Water Care Company receives funding for water pilot project in Stoney Nakoda First Nation
by CM Staff
Alberta Innovates has committed $328,089 to Water Care to focus on developing the pre-commercial prototype of its Clarification Technology at the Morley plant.
CALGARY — Steel River Group Ltd. announced that its new entity, Water Care Company, has received funding from the Alberta Innovates Water Innovation Program for its first water treatment project in Stoney Nakoda First Nation.
Water Care was created to ensure that these communities have access to first world water treatment infrastructure that can be owned, operated and maintained locally, empowering each community to solve their own water crisis.
Alberta Innovates has committed $328,089 to Water Care to focus on developing the pre-commercial prototype of its Clarification Technology at the Morley plant. This investment will help Water Care continue to develop its water treatment technology while supporting opportunities for education, employment, social sovereignty and economic sustainability.
“This is a gratifying moment on the journey to ending the water crisis in Canada, where access to simple and effective wastewater solutions continues to be a challenge, especially in remote and Indigenous communities,” said Trent Fequet, founder and CEO of Steel River. “This funding will be instrumental in driving this mission forward, and I want to thank the team at Alberta Innovates for understanding the importance of this project and for their support. This technology has the potential to be transformative for so many communities across the country. The team at Water Care will continue to innovate and push the boundaries of technology as Water Care looks to expands its offerings beyond wastewater treatment, with access to clean drinking water the top priority.”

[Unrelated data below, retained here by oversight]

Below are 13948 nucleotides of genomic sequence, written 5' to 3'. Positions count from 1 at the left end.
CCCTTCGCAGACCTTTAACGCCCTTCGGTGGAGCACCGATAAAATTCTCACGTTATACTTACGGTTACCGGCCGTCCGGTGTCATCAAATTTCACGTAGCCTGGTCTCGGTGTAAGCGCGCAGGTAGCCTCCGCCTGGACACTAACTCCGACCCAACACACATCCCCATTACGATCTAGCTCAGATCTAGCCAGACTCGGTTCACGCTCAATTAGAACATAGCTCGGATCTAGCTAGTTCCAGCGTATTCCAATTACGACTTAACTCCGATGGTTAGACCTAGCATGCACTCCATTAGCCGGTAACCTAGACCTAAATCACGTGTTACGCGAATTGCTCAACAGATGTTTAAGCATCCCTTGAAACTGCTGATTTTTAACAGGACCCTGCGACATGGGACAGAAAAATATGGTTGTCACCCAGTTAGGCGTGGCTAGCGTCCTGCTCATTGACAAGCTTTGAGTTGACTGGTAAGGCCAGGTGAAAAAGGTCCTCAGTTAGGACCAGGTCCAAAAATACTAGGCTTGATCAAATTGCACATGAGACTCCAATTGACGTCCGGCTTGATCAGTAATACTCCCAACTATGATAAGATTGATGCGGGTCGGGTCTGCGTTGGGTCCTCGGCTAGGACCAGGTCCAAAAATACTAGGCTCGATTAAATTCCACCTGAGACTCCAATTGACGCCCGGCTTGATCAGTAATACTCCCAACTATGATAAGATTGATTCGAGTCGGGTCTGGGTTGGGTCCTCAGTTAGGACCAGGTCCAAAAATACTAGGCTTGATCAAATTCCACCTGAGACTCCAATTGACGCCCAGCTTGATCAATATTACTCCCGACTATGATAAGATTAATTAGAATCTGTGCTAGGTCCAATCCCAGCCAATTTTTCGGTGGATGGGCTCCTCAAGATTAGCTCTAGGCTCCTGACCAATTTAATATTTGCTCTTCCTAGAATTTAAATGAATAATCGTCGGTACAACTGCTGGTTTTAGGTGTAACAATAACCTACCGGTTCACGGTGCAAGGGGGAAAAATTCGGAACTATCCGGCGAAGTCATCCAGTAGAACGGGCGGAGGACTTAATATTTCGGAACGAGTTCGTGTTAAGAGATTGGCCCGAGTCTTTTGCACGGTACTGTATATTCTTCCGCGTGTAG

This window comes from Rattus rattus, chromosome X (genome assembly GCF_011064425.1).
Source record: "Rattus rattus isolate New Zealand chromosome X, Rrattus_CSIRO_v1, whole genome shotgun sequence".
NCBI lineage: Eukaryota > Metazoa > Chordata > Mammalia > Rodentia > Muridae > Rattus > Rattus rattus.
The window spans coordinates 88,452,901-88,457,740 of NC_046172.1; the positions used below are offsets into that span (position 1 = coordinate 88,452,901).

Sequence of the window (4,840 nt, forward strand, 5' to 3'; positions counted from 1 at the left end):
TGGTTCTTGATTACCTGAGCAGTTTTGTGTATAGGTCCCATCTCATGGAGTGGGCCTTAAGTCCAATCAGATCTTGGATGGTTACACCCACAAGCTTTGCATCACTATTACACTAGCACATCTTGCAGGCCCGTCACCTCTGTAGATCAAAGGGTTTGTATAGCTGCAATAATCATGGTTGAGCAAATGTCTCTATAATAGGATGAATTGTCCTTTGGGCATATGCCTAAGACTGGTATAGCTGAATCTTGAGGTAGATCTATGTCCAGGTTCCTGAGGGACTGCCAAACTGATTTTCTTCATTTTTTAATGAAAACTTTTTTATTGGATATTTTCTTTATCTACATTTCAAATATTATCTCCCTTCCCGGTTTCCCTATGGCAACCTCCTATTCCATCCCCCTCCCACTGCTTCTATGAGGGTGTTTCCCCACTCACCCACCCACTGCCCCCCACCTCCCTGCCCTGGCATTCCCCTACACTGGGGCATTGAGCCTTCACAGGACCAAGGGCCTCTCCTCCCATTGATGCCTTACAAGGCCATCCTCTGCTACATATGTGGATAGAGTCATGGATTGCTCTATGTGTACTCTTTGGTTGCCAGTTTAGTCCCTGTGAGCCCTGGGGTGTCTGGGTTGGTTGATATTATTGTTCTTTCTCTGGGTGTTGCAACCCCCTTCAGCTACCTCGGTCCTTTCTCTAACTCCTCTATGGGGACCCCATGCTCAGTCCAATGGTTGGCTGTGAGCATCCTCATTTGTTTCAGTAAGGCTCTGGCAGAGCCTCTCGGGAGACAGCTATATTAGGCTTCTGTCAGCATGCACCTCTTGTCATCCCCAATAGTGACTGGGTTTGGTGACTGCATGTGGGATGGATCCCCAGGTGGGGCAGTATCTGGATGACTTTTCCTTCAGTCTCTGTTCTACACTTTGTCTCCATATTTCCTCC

Over the past year and a half, Steel River has been working with the Stoney Tribal Administration to explore potential solutions for the Morley Wastewater Treatment Plant, a facility that is frequently forced to turn away truckloads of wastewater due to capacity challenges. Upon successful testing and integration of this technology, Water Care plans to bring this technology to communities across Canada that share similar challenges with the Stoney Tribal Administration.
“The Stoney Nakoda Nation, like many Nations across this country, have experienced water issues for generations that impact the entire community,” said Chief Clifford Poucette of Wesley First Nation. “Whether it’s access to clean drinking water or disposing of wastewater, we need to restore, protect, and preserve our water, as water is sacred. As a First Nation, being given this opportunity to steward this new technology, understand how it works, and share the knowledge of its effectiveness with other Indigenous peoples is very powerful. We thank Steel River Group and Alberta Innovates for this opportunity to collaborate on such an important issue.”